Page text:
Meet the Grower
Nestled amongst world-renowned wineries, Garlico Marlborough is testament that Blenheim has ideal growing conditions for more than just grapes. In fact, garlic has been grown in Marlborough for the past 30-40 years.
Second generation growers, Robert Harrison-Jones and his brother Alan, dedicate 60 acres of land to growing garlic.
New Zealand garlic is proudly used in our Anathoth Farm Sweet Chilli Relish.
Proudly New Zealand Grown
Garlico Marlborough use seed (or cloves) they have grown and harvested themselves. This ensures their seed is clean, healthy and free of soil borne diseases that could play havoc with next season’s yield. With 10-15 cloves per bulb and 16 cloves planted per metre, you can imagine the huge number of cloves required to be planted each season to plant out 60 acres. With the assistance of a machine, cloves are individually sown all within a week.
Just as you would when growing garlic in your own vegetable patch, garlic cloves are traditionally planted on the shortest day of the year, in June. Then, in between feeding and watering, it’s a waiting game for the mature crop to be harvested on the longest day.
A garlic clove must be nurtured well during its early stage of growth. The secret to a healthy garlic bulb is a nice healthy green top which is enabled by plenty of daylight hours, water and food (nitrogen in particular). The bulbous flesh of garlic only starts to form in December and can literally double in size within a matter of weeks. Garlic won’t recover if it dries out at any stage of the growing cycle, so drought fighting can be a common challenge for growers during the searing Marlborough summer months.
After garlic bulbs are harvested and green tops removed, they need to dry thoroughly and cure by way of a three-week drying process. If you were to eat fresh garlic straight from the ground it would be much milder and won’t have the oomph or flavour as you’d expect from a cured bulb.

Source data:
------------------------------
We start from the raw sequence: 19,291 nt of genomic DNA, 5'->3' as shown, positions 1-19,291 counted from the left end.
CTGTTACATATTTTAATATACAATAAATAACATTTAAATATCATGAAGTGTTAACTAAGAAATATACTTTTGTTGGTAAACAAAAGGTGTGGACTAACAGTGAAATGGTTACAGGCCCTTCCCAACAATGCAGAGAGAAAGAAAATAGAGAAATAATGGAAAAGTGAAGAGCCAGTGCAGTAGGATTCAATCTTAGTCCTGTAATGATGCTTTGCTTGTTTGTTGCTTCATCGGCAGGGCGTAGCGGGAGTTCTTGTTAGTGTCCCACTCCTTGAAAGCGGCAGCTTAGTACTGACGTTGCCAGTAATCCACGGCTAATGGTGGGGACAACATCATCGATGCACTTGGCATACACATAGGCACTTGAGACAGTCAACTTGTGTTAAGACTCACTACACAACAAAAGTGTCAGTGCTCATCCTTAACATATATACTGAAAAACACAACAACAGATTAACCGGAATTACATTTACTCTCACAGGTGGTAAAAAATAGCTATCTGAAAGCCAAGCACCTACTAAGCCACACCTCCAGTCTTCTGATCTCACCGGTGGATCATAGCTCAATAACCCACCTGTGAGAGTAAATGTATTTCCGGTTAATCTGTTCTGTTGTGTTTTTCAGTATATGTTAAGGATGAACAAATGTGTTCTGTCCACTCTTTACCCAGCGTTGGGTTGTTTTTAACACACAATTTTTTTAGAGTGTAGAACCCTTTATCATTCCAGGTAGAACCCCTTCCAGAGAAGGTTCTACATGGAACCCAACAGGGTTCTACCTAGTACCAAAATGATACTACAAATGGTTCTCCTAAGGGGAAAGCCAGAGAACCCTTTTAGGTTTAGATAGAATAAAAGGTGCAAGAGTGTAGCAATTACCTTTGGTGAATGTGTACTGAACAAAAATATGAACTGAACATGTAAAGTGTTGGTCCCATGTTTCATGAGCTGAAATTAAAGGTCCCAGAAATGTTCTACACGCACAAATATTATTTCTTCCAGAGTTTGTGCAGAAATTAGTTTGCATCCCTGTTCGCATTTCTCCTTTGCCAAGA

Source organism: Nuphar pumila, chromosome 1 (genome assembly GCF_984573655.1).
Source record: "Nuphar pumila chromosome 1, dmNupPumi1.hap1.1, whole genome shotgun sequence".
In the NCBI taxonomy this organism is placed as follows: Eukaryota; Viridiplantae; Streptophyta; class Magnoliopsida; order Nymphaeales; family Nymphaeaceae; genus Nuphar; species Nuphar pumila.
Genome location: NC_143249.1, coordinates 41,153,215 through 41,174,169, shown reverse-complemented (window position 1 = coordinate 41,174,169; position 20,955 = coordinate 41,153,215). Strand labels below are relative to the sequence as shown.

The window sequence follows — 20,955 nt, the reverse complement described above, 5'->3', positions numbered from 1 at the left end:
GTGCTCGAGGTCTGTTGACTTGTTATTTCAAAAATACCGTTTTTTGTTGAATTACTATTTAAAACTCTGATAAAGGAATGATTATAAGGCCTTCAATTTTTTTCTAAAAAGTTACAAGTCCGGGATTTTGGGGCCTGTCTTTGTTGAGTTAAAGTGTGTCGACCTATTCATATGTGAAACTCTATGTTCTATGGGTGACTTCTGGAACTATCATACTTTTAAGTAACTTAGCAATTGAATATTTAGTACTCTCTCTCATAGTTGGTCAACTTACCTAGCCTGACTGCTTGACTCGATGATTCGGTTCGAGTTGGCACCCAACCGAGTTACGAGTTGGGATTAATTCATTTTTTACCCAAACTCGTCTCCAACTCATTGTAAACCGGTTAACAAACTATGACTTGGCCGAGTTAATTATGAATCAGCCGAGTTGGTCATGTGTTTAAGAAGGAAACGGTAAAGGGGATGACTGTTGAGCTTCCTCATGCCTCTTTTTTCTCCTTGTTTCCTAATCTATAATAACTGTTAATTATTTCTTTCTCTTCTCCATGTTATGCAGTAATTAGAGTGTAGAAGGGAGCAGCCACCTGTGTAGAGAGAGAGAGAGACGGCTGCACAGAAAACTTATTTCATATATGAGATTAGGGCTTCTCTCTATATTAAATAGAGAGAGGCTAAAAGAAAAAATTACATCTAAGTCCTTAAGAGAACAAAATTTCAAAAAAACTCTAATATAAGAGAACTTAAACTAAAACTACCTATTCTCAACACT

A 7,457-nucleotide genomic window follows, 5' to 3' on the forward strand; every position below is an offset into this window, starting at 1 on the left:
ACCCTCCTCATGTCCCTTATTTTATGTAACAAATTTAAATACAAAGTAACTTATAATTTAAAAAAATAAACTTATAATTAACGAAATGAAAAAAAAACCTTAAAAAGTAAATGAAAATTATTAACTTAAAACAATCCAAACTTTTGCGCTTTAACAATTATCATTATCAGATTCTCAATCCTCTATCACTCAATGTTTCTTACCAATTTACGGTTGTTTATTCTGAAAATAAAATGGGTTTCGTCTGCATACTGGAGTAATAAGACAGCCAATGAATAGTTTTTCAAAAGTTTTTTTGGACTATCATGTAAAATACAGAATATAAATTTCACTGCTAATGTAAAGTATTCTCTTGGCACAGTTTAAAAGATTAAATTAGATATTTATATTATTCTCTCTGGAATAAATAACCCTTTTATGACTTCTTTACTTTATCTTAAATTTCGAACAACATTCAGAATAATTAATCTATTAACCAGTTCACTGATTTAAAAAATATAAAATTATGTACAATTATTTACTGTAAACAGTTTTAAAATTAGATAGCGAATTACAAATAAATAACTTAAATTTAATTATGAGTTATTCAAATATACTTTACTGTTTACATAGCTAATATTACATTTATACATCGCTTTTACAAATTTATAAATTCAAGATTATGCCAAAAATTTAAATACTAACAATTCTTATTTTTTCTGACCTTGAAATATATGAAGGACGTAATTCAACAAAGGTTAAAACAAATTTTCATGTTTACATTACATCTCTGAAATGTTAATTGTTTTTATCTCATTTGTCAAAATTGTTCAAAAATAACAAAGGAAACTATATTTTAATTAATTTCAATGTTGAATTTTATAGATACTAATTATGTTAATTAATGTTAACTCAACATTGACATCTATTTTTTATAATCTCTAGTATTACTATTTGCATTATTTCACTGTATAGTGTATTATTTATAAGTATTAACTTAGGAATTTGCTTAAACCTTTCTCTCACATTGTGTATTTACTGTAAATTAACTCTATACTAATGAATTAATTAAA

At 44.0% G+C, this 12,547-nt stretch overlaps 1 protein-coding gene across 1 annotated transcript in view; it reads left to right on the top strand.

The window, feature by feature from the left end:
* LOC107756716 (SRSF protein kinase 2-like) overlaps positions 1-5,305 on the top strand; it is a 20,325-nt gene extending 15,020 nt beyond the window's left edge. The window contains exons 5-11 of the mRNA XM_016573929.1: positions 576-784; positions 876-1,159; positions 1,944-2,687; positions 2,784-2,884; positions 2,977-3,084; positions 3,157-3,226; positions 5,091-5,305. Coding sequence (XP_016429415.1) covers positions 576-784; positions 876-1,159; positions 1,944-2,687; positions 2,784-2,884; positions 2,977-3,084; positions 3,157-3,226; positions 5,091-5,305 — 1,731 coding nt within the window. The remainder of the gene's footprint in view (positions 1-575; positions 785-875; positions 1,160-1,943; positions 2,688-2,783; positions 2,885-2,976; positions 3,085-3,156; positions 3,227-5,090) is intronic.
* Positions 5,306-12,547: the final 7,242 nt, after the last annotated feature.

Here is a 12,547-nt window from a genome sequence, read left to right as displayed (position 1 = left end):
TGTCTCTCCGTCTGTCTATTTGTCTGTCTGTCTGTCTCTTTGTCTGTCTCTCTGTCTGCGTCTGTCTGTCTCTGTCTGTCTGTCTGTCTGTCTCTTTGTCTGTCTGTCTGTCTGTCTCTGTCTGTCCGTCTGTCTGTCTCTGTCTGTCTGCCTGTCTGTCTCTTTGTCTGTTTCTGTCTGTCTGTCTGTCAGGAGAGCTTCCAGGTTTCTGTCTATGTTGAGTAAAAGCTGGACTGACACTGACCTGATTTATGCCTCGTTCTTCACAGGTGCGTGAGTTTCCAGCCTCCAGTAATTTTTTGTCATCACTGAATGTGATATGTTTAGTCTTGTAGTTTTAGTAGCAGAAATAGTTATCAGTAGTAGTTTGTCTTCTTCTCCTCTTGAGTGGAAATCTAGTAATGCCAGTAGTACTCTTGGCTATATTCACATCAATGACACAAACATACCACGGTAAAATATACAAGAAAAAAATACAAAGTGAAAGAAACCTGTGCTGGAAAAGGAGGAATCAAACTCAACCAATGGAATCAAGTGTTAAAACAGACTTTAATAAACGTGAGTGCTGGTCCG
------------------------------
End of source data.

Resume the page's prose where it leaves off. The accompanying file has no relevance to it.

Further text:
New Zealand grown garlic must adhere to strict NZGAP (industry standard) protocols, where spray and fertiliser usage records must be disclosed and recorded. The same unfortunately can’t be said for imported garlic.
Growing garlic in huge quantities takes much planning. White Rot or nematodes (microscopic worms that feed on bacteria, fungi) can create havoc in the soil and render it futile for repeat garlic crops. Therefore often garlic will need to be planted out in fresh paddocks each season to ensure the best soil and pH levels are in place.
Marlborough offers ideal growing conditions for garlic. Garlic needs a winning combination of chilling time (a good frost doesn’t hurt) and hot dry sun. Geographically, further north and garlic growers often battle against humidity, whilst further south it’s colder and the plants don’t get the sunshine hours required.
The life of a busy grower
Once garlic harvesting is complete, Robert and his team then proceed to harvest onion seed, then shallots. Summer is always a busy time and harvesting doesn’t stop until April.
Like most growers, Robert and his family don’t always get a chance to have an extended break from the farm so make the most of their slice of paradise on their backdoor step. Living in such a beautiful part of the country, Robert and his family enjoy fishing in the Marlborough Sounds and rugby.
Blenheim, Marlborough, New Zealand